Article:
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Old 01-10-2019, 04:54 PM
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yoyo yoyo is offline
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Originally Posted by PeppermintPatty View Post
Speaking as someone who has done ceded and assumed P&C insurance, and also non-reinsurance, there is plenty of interesting work in the non-reinsurance arena. And while there's plenty of interesting and challenging work in reinsurance, I had some pretty tedious stuff, too.
+1, although my experience isn't as broad as PPs

get up high in the reserving chain in P&C and you might find yourself helping run the company. this is a plus if you want to do more than straight up analysis and actuarial work, a minus if quant only work is what floats your boat
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Old 01-10-2019, 06:49 PM
Canadiens Fan Canadiens Fan is offline
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I've worked full-time in Life (both Pricing and Valuation) so I'll only comment on that.

If you have the prelim exam LTAM passed then that will give you the basics behind life insurance mathematics. The FSA exams teach you a lot more about the work/business side of life insurance.

Valuation is repetitive where you follow the same procedure every month/semester to calculate reserves and other regulatory requirements. If you have experience working with Excel, Access and Txt files, the work basically comes down to downloading txt files containing the policyholder data, then uploading it in a commercial valuation software, clicking buttons that calculate the reserves for you. You also calculate some reserves manually in Excel cause the model hasn't been set up yet in the valuation software. When you're not calculating reserves/required capital, you can work on correcting/building models. The department you mostly interact with is Accounting cause you give them the reserves which go on the balance sheet as liabilities. If you like technical work that doesn't require much interaction with people, Valuation is a good department for that.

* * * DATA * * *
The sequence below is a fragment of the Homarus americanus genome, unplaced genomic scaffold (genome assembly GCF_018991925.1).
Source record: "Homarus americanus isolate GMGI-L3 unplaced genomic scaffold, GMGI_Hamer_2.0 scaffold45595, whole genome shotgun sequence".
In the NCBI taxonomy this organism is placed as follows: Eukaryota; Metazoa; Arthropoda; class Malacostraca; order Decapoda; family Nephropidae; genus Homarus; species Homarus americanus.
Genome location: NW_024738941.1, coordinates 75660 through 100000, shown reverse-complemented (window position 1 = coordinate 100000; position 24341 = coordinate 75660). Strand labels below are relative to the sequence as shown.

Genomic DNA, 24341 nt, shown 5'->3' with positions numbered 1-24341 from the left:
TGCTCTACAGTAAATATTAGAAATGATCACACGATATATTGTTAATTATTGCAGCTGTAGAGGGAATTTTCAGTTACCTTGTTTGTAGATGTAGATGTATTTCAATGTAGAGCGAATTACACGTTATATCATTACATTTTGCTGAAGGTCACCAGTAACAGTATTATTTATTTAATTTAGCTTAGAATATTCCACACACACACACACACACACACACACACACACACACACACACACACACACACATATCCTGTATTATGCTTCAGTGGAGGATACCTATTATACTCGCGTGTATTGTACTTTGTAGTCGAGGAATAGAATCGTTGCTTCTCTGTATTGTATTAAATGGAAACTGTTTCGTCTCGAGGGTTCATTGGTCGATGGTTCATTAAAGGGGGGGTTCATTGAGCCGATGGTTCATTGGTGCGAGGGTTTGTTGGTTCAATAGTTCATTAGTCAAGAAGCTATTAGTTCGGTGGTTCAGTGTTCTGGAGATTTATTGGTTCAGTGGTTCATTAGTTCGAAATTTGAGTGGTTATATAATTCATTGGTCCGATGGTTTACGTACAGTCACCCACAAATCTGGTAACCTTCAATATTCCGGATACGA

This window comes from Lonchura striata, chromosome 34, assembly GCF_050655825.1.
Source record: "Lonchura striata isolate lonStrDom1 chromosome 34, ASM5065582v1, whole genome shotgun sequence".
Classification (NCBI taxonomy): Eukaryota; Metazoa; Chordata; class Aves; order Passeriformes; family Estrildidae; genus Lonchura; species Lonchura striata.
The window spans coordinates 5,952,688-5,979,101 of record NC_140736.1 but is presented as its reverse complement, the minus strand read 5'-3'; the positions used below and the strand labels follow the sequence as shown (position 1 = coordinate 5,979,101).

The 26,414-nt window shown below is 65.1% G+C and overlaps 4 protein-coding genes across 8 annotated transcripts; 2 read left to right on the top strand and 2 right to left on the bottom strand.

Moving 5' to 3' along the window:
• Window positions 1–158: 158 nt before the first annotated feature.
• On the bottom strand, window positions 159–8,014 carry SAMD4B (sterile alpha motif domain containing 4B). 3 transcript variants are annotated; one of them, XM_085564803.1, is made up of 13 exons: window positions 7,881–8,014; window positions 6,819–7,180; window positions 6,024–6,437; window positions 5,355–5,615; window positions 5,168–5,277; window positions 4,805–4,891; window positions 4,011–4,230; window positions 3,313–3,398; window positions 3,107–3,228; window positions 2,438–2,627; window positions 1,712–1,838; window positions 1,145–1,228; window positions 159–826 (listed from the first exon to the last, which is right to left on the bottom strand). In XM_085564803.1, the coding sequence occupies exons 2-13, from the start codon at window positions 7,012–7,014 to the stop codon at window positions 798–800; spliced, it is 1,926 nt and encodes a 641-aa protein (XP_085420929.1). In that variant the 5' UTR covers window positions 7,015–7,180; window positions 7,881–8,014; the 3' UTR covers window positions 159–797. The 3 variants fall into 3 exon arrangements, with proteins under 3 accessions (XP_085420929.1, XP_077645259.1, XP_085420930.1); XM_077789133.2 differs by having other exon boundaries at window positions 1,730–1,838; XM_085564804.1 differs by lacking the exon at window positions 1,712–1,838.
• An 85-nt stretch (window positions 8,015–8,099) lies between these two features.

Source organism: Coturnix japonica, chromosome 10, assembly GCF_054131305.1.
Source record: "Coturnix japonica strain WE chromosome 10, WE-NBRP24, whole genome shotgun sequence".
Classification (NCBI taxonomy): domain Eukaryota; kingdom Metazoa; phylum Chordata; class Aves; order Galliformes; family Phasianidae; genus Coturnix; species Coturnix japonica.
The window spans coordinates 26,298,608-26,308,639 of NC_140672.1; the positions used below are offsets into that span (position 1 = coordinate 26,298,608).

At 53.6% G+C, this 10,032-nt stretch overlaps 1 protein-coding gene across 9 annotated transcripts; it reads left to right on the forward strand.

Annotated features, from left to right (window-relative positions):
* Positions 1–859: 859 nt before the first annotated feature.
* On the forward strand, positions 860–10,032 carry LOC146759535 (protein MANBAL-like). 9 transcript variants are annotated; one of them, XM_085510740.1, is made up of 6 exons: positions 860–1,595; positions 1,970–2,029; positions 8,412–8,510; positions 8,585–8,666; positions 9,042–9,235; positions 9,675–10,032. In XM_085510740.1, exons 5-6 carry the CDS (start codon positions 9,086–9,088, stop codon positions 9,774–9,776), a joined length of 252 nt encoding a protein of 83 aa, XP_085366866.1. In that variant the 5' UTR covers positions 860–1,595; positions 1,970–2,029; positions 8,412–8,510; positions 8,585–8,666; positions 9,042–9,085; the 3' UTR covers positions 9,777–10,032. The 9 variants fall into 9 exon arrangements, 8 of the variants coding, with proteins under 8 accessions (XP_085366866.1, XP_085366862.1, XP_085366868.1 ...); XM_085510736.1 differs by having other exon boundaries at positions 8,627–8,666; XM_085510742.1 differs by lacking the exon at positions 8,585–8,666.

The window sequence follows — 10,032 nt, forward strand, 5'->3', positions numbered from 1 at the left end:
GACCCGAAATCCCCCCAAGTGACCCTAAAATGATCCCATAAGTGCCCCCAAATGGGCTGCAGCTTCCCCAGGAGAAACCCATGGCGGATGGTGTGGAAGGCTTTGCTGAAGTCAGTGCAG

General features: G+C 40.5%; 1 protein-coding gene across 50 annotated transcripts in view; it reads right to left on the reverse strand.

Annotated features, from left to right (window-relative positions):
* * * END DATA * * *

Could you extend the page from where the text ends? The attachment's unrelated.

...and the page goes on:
Pricing is more varied where you never really know what to expect on a day to day basis unless you are working on some project. You can price products by updating assumptions based on company data and industry studies, and then comparing the product premiums to those of competitors and decide where you want to stand. You can compare product features and underwriting tests to those of competitors and adjust your product accordingly. You interact with other departments such as Underwriting, Marketing and Sales. If you like less technical work, but more interacting with people, then Pricing is a good department to be in. You still need good technical skills.
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